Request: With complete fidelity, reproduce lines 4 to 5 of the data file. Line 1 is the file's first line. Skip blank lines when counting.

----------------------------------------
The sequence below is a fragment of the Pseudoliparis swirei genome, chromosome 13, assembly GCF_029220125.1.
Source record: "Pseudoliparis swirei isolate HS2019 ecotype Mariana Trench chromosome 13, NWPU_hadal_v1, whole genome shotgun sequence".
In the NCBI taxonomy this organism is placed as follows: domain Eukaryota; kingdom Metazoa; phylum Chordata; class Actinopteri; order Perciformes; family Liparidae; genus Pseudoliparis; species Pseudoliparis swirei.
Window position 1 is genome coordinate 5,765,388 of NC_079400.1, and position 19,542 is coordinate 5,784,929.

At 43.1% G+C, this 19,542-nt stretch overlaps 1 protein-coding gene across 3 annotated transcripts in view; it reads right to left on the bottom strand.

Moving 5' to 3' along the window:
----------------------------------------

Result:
Window position 1 is genome coordinate 5,765,388 of NC_079400.1, and position 19,542 is coordinate 5,784,929.

At 43.1% G+C, this 19,542-nt stretch overlaps 1 protein-coding gene across 3 annotated transcripts in view; it reads right to left on the bottom strand.